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Thursday, September 29, 2016

My Goodreads.com Review of Chad Millman’s and Shawn Coyne’s The Ones Who Hit the Hardest

Here’s my review of Chad Millman’s and Shawn Coyne’s The Ones Who Hit the Hardest: The Steelers, the Cowboys, the ‘70s, and the Fight for America’s Heart. Read it on Goodreads.com or right here:

The Ones Who Hit the Hardest: The Steelers, the Cowboys, the '70s, and the Fight for America's Soul The Ones Who Hit the Hardest: The Steelers, the Cowboys, the '70s, and the Fight for Americas Soul by Chad Millman and Shawn Coyne

I’m not a big fan of sports books. That might sound strange if you know me, as I love sports. But it just rarely works for me to read about sports in book form for whatever reason. Yet, my brother bought me The Ones Who Hit the Hardest after I gave in to my Steelers envy a while back. The book offered some decent behind-the-scenes stories about the Steelers and football from the 1970s. Ironically, the most interesting part of the book was about Tony Dorsett, who grew up in Pittsburgh, but became a great player for the Dallas Cowboys—a big rival of the Steelers years ago. It was also interesting to read that Steelers Hall of Fame quarterback Terry Bradshaw really wasn’t that highly regarded early on in the “Steel City.” And it was good to get some in-depth knowledge of the Steelers history. But the book just never quite grabbed me. I actually did something I never tried before—switching back-and-forth between two books—just to get through it. (The second book was the Bill O’Reilly book that I reviewed in my previous Goodreads.com review, which I read much more quickly.) The Ones Who Hit the Hardest was just very dry, and never lived up to its subtitle, The Steelers, the Cowboys, the ‘70s, and the Fight for America’s Heart. Now, I put the book down for a year or two after reading about 50-75 pages, so I may not recall some stuff. But I don’t remember much at all in the book on the Steelers-Cowboys rivalry outside of their Super Bowl battles. There wasn’t any in-depth look at why Dallas was dubbed “America’s Team” and not Pittsburgh. Plus, the look at the steel industry in Pittsburgh, complete with details about the steelworkers union, was unexpected and very difficult to get through. I read the book because I thought it was about football; I just didn’t care about the steel industry. Except for a few references to steelworkers rooting for the Steelers, the two subjects were never brought together. I felt like I was reading two different books, and I can’t recommend either one.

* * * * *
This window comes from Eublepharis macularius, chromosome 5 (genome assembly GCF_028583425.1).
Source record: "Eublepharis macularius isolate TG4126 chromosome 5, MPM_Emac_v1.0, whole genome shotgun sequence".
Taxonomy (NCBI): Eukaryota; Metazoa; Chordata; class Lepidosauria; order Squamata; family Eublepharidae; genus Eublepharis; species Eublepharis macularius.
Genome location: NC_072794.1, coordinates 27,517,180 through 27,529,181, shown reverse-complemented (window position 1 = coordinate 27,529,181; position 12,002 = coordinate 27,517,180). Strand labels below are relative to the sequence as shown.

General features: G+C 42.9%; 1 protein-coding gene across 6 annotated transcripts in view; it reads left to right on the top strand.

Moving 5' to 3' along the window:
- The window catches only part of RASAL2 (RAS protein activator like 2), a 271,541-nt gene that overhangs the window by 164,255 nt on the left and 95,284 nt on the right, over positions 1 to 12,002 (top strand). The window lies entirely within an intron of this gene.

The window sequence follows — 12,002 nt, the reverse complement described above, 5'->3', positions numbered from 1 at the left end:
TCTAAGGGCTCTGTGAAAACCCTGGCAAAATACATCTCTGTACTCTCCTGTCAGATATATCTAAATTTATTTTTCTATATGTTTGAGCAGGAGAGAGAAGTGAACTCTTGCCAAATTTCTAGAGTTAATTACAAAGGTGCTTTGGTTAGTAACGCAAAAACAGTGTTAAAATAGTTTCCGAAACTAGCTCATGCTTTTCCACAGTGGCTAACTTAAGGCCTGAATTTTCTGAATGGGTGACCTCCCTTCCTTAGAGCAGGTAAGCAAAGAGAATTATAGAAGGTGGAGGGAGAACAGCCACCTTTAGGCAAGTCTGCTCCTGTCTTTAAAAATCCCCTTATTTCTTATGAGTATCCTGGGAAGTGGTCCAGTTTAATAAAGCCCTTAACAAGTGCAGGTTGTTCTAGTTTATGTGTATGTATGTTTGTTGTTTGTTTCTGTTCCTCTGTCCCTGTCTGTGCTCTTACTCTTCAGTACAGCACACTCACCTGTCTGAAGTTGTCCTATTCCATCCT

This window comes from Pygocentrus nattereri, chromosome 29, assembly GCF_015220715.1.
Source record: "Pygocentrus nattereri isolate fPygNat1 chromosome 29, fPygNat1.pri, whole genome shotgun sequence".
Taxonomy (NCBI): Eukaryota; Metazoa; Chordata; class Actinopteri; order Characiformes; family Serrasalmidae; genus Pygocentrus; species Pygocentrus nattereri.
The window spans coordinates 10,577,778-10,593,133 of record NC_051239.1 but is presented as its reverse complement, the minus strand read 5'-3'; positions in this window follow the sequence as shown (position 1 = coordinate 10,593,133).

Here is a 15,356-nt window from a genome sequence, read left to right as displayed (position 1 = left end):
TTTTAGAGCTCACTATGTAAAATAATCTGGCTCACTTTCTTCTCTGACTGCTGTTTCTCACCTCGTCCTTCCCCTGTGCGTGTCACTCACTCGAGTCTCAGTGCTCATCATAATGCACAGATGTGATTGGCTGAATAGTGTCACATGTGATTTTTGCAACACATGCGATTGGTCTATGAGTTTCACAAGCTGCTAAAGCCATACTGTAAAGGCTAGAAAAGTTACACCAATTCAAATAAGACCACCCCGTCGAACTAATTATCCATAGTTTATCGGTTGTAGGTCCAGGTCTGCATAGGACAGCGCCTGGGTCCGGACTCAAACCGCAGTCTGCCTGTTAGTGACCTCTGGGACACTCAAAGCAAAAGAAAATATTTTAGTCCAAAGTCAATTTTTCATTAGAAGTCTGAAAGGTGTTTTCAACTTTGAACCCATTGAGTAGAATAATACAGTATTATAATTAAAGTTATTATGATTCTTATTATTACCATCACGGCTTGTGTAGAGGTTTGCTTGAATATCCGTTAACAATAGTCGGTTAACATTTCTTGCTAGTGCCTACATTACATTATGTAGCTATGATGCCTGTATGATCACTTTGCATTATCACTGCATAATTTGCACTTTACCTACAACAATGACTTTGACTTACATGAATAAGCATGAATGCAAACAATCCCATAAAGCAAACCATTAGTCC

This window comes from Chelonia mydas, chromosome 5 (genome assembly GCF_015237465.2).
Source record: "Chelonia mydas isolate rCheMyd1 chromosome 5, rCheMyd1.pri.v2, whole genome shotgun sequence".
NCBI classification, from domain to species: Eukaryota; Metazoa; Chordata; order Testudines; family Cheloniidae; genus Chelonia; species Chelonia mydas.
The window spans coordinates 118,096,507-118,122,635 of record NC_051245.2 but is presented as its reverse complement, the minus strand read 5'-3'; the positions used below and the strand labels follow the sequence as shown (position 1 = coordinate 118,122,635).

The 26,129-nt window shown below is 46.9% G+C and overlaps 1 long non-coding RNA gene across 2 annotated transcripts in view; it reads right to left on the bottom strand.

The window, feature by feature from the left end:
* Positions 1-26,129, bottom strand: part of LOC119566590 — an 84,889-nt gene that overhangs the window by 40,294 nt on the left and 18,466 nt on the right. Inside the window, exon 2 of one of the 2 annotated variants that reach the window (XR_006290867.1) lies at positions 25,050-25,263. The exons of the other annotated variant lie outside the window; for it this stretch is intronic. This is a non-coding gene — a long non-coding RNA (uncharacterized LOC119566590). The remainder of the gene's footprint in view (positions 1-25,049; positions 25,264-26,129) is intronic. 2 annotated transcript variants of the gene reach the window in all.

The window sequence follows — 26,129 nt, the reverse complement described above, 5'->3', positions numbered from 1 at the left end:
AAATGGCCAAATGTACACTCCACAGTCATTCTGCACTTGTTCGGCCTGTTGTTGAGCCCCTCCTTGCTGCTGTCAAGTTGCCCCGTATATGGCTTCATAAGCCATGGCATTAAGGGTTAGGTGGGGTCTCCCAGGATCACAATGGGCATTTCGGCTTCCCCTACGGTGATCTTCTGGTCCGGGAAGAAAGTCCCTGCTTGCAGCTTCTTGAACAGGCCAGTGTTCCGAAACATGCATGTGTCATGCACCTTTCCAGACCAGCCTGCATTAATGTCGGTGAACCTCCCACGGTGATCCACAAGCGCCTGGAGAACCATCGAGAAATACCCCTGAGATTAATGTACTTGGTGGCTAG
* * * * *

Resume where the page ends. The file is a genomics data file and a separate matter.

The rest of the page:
No starred review here because it just wasn’t my type of book, so I don’t think it would be fair to rank it. Pittsburgh natives may love it.

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